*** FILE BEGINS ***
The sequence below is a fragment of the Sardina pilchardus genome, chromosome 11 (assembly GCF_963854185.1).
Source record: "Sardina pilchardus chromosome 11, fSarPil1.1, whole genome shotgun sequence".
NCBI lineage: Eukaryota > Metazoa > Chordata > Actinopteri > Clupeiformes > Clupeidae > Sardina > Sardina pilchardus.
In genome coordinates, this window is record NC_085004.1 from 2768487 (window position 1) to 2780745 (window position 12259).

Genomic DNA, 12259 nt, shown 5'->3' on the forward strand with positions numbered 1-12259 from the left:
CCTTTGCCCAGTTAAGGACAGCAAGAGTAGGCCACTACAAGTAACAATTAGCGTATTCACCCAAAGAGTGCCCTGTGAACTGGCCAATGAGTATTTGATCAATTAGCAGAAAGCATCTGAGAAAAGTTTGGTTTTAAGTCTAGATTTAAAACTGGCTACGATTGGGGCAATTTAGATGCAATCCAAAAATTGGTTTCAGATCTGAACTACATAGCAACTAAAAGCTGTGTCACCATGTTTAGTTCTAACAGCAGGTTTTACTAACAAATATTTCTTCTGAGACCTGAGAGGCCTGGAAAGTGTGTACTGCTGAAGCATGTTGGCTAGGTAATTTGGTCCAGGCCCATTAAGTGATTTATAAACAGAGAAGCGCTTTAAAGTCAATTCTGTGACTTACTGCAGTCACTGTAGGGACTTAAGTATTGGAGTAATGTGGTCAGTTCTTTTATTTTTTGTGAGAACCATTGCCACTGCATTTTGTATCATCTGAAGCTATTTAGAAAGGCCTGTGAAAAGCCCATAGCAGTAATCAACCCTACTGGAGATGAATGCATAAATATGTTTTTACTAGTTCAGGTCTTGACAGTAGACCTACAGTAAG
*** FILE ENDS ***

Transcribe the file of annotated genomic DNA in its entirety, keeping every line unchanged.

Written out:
The sequence below is a fragment of the Sardina pilchardus genome, chromosome 11 (assembly GCF_963854185.1).
Source record: "Sardina pilchardus chromosome 11, fSarPil1.1, whole genome shotgun sequence".
NCBI lineage: Eukaryota > Metazoa > Chordata > Actinopteri > Clupeiformes > Clupeidae > Sardina > Sardina pilchardus.
In genome coordinates, this window is record NC_085004.1 from 2768487 (window position 1) to 2780745 (window position 12259).

Genomic DNA, 12259 nt, shown 5'->3' on the forward strand with positions numbered 1-12259 from the left:
CCTTTGCCCAGTTAAGGACAGCAAGAGTAGGCCACTACAAGTAACAATTAGCGTATTCACCCAAAGAGTGCCCTGTGAACTGGCCAATGAGTATTTGATCAATTAGCAGAAAGCATCTGAGAAAAGTTTGGTTTTAAGTCTAGATTTAAAACTGGCTACGATTGGGGCAATTTAGATGCAATCCAAAAATTGGTTTCAGATCTGAACTACATAGCAACTAAAAGCTGTGTCACCATGTTTAGTTCTAACAGCAGGTTTTACTAACAAATATTTCTTCTGAGACCTGAGAGGCCTGGAAAGTGTGTACTGCTGAAGCATGTTGGCTAGGTAATTTGGTCCAGGCCCATTAAGTGATTTATAAACAGAGAAGCGCTTTAAAGTCAATTCTGTGACTTACTGCAGTCACTGTAGGGACTTAAGTATTGGAGTAATGTGGTCAGTTCTTTTATTTTTTGTGAGAACCATTGCCACTGCATTTTGTATCATCTGAAGCTATTTAGAAAGGCCTGTGAAAAGCCCATAGCAGTAATCAACCCTACTGGAGATGAATGCATAAATATGTTTTTACTAGTTCAGGTCTTGACAGTAGACCTACAGTAAG